San Diego, California - Another flu death was reported in San Diego County last week, bringing this season’s total to seven, the County Health and Human Services Agency announced.

The seventh death was that of a 73-year-old man who died Dec. 16 from influenza A. His vaccination status is pending and whether he had underlying medical conditions is being investigated. The other six people who have died this season had underlying medical conditions and their vaccination status was unknown. Eleven flu deaths had been reported at the same time last season, when 342 influenza fatalities occurred.

“Influenza can be deadly, especially for the elderly and people with chronic medical conditions,” said Wilma Wooten, M.D., M.P.H., County public health officer. “Getting a flu shot is the best way to prevent getting sick.”

There was also an uptick in lab-confirmed influenza cases last week when 410 cases were reported. The figure is elevated, but significantly lower than the 2,332 cases that were reported during the same week last season.

“While we’re seeing fewer flu cases this season, everyone 6 months and older should get vaccinated since the flu season could last through April and even May,” Wooten said.

The County Health and Human Services Agency publishes the weekly Influenza Watch report, which tracks key flu indicators and summarizes influenza surveillance in the region. All other indicators are at expected levels for this time of year.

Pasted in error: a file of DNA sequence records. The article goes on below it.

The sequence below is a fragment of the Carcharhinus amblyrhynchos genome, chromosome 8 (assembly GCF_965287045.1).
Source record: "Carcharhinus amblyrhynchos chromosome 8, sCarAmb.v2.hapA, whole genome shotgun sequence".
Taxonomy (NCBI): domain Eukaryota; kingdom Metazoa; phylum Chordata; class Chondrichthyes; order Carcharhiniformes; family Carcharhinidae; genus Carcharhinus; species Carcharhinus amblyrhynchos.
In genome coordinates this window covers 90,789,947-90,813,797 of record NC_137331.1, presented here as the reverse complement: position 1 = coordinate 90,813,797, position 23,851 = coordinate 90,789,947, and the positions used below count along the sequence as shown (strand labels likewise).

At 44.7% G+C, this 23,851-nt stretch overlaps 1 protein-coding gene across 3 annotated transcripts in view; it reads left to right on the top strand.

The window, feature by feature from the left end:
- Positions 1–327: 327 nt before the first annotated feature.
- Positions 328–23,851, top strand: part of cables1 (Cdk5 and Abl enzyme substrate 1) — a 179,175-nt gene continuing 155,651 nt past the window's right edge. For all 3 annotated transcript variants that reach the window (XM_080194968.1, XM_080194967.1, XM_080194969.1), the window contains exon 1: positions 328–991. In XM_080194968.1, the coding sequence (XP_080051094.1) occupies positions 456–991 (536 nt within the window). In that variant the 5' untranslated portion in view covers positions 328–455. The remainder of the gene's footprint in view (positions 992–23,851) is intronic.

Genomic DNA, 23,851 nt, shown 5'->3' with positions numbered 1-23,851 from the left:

For the week ending Dec. 22, 2018, the Influenza Watch report shows the following:

  • Emergency department visits for influenza-like illness: 4 percent of all visits (compared to 4 percent the previous week)
  • Lab-confirmed influenza cases for the week: 410 (compared to 283 the previous week)
  • Total influenza deaths to date: 7 (compared to 11 at this time last season)
  • Total lab-confirmed cases to date: 1,339 (compared to 3,973 at this time last season)

How to Prevent the Flu

The Centers for Disease Control and Prevention recommends that everyone 6 months and older get a flu shot every year. The vaccine is safe and effective. It takes two weeks for immunity to develop.

Vaccination is especially important for people who are at high risk of developing serious complications from influenza. They include:

  • People with chronic medical conditions like asthma, diabetes and lung disease, even if symptoms are under control
  • Pregnant women
  • People 65 years and older
  • People who live with or care for others who are at higher risk

In addition to getting vaccinated, people should also do the following to avoid getting sick:

  • Wash hands thoroughly and often
  • Use hand sanitizers
  • Stay away from sick people
  • Avoid touching your eyes, nose, and mouth
  • Clean commonly touched surfaces
  • If you are sick, stay home and avoid contact with others

The flu vaccine is available at doctors’ offices, community clinics, and retail pharmacies. If you don’t have medical insurance, you can go to a County public health center to get vaccinated. For a list of locations, visit or call 2-1-1.